Flashcards in Neck Anatomy and Physiology Deck (36)
What are the indications for a central line?
Central venous pressure
What are the complications of a central line?
What is a thyroglossal cyst?
How do you test for one in clinical examination?
What is its management?
Dilation of thyroglossal duct remnant
May become infected
Midline; grows with age
Moves on tongue protrusion
Need ultrasound scan prior to removal to ensure functioning thyroid tissue elsewhere
Excised but chance of recurrence
What are some of the causes of a solitary thyroid nodule?
Cyst: due to local haemorrhage
Adenoma: benign follicular tissue
Prominent nodule in multi-nodular goitre
What is the epidemiology of solitary thyroid nodule?
10% malignant in middle-aged,
50% malignant in young
How do you investigate a solitary thyroid nodule?
Investigate by Fine Needle Aspiration Cytology (FNAC) AND ultrasound scan
FNAC CANNOT distinguish between a follicular adenoma and a follicular carcinoma
Therefore tissue required for histological diagnosis
What are the different types of thyroid cancer?
Papillary - lymphatic metastasis
Follicular - haematogenous metastasis
Medullary - familial association 10%, arise parafollicular C cells
Anaplastic - aggressive, local spread, very old, poor prognosis
What are some reasons for diffuse thyroid enlargement?
-Due to gland hyperplasia
-Puberty, pregnancy, lactation
What is Grave's Disease?
Autoantibodies against thyroid stimulating hormone receptor
This activates the receptor
What are the sign's for Grave's Disease?
Thyroid eye disease
What are the treatments for Grave's Disease?
What are the indications for a thyroidectomy?
Malignancy or suspected malignancy
What are the complications of a thyroidectomy?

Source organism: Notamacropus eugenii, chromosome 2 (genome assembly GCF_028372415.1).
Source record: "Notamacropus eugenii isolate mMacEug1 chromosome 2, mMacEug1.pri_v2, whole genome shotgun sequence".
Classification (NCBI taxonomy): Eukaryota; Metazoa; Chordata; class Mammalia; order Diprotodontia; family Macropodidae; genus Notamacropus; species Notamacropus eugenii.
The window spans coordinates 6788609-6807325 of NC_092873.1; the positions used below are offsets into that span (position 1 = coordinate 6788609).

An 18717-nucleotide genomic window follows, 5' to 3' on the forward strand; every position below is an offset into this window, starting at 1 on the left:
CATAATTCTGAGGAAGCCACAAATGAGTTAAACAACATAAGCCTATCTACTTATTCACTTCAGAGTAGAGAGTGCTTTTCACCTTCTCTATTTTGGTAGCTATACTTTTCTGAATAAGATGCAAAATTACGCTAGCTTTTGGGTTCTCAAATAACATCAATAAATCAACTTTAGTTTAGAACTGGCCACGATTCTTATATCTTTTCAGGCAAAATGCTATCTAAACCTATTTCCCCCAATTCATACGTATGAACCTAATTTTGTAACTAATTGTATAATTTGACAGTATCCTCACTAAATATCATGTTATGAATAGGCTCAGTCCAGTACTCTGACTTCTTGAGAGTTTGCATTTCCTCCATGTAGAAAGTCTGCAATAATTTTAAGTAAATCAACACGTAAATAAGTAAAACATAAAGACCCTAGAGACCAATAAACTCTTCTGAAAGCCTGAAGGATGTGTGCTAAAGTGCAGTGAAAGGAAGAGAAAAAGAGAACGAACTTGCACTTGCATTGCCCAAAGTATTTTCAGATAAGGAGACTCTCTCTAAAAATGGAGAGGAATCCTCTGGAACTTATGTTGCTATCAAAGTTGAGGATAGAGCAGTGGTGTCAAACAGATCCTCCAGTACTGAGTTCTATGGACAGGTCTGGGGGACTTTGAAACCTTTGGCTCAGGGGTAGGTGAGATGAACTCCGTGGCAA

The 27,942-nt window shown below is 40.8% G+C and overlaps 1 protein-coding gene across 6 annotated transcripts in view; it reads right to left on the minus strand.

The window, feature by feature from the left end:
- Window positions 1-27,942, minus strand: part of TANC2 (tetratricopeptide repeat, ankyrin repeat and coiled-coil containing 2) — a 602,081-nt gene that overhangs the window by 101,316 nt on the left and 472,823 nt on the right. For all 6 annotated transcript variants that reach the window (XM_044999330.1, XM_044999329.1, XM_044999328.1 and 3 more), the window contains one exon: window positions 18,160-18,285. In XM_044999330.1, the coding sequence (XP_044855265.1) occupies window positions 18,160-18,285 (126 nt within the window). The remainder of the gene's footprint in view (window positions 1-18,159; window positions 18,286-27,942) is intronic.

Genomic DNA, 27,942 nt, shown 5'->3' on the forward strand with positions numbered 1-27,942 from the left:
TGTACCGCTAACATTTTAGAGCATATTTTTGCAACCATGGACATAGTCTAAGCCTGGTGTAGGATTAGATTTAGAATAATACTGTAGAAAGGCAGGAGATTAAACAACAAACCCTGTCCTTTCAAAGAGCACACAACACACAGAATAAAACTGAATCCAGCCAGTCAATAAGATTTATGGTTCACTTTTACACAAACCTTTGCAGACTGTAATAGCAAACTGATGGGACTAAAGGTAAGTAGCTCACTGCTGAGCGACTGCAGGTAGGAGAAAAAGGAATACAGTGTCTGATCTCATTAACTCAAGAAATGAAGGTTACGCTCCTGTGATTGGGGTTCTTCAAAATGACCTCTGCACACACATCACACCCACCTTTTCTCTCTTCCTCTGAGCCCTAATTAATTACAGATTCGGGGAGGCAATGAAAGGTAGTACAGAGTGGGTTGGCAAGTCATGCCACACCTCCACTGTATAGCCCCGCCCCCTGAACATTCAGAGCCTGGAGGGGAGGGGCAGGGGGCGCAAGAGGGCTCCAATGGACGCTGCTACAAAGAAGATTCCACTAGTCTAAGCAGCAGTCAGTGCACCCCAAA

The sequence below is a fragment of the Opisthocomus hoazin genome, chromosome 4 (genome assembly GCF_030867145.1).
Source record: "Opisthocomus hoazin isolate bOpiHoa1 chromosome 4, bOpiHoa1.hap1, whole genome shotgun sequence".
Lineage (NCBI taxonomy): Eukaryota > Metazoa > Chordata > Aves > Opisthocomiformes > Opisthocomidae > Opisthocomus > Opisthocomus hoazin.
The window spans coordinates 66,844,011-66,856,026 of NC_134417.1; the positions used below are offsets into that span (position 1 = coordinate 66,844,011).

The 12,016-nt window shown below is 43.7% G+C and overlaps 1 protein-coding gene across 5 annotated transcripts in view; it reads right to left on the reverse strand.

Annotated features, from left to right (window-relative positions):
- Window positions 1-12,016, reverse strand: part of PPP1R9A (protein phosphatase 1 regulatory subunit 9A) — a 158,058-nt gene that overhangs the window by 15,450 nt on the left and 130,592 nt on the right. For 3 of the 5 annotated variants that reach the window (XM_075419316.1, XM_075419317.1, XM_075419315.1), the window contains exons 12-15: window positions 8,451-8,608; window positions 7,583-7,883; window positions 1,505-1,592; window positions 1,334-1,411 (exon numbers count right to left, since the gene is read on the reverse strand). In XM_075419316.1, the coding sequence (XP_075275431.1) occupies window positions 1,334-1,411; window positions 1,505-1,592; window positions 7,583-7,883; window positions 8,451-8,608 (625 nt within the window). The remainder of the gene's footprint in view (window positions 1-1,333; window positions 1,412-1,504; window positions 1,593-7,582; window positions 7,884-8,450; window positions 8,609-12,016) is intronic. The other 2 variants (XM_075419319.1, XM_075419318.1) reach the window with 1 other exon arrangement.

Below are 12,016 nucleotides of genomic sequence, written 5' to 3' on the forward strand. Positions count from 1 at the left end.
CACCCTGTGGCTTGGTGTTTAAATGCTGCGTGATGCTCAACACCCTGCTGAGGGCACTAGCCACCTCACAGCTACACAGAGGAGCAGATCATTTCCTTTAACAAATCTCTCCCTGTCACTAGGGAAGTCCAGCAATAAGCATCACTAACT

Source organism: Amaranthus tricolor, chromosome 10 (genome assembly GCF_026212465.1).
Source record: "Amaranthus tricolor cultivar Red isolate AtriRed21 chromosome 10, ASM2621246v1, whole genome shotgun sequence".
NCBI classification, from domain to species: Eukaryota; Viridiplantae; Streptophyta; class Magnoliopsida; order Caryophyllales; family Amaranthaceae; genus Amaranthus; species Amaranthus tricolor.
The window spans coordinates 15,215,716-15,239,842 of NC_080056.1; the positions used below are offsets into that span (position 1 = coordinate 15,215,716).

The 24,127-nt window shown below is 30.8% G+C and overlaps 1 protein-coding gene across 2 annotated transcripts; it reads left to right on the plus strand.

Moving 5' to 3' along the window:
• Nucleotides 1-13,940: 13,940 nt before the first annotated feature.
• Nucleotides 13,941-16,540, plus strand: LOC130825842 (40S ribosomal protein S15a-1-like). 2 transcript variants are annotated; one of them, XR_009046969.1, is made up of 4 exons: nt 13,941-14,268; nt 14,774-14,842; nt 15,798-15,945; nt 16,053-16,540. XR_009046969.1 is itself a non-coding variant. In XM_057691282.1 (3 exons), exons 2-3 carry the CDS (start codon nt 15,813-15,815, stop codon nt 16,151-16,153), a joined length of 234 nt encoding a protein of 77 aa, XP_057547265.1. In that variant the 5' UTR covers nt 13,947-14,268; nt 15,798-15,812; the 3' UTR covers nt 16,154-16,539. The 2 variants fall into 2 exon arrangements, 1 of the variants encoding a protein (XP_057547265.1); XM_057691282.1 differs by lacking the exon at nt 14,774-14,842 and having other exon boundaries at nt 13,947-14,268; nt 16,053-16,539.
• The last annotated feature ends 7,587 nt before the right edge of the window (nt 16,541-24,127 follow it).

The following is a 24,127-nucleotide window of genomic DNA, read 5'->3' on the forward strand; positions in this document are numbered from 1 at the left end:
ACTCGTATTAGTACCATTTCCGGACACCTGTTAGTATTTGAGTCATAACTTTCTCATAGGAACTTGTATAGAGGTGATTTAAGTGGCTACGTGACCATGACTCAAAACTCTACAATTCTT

Bleeding-primary or secondary
Explain multi-nodular Goitre
Due to Grave's disease or toxic goitre
Grave's: Women, Middle-aged, Overactivity (hyperthyroidism)
Toxic Goitre: Older, No eye sign's, atrial fibrillation
Thyroid function tests, FNAC, chest x-ray
What are the parathyroid glands?
Usually there are 4
Regulate calcium and phosphate levels
Located posterior to poles of thyroid
Can be injured in neck surgery
What can parathyroid disease cause?
PAINFUL STONES: Renal calculi, polyuria, renal failure
ACHING BONES: pathological fractures, osteoporosis, boan pain
PSYCHIC MOANS: Anxiety, depression, confusion, paranoia
ABDOMINAL GROANS: Abdominal pain, constipation, peptic ulceration, pancreatitis, weight loss
What investigations can you carry out for Parathyroid disease?
U+E, Creatinine, Calcium, Phosphate
Parathyroid hormone, Bicarbonate
CT/MRI: look for ectopic glands
Isotope scanning: detect disease glands
Surgery for Hyperparathyroidism ONLY
What can hyperparathyroidism cause?
Adenoma: 80% hyperparathyroidism, single or multiple
Hyperplasia: 12 % of hyperparathyroidism
-Common in secondary hyperparathyroidism due to low calcium e.g. renal failure.
What is the management for hyperparathyroidism?
Surgery easier if patient fit
Remove single adenomas
Remove multiple adenomas too
Carcinomas removed with thyroid gland and lymph nodes
What are the indications for tracheostomy?
Poor ventilation to reduce dead space
Need long term care
What is stridor?
Clinical sign of airway obstruction
-Inspiratory = laryngeal
-Expiratory = tracheobronchial
-Biphasic = glottis/subglottic
What is a branchial cyst?
Remnant of fusion failure of brachial arches OR lymph node cystic degeneration
Anterior to sternocleidosatoid at junction between upper and middle thirds
Becomes infected, enlarged
Excised to prevent further infection
What is a pharyngeal pouch?
Herniation of pharyngeal mucosa between thyropharyngeus and cricopharyngeus muscles of the interior constrictor of the pharynx
What are the clinical features of pharyngeal pouch?
How do you deal with pharyngeal pouch?
Excision (endoscopic or open)
What do the parotid glands drain?
What do the occipital nodes drain?
What do the superficial cervical nodes drain?
Breast and solid viscera
What do the deep cervical nodes drain?
Final drainage pathway to thoracic duct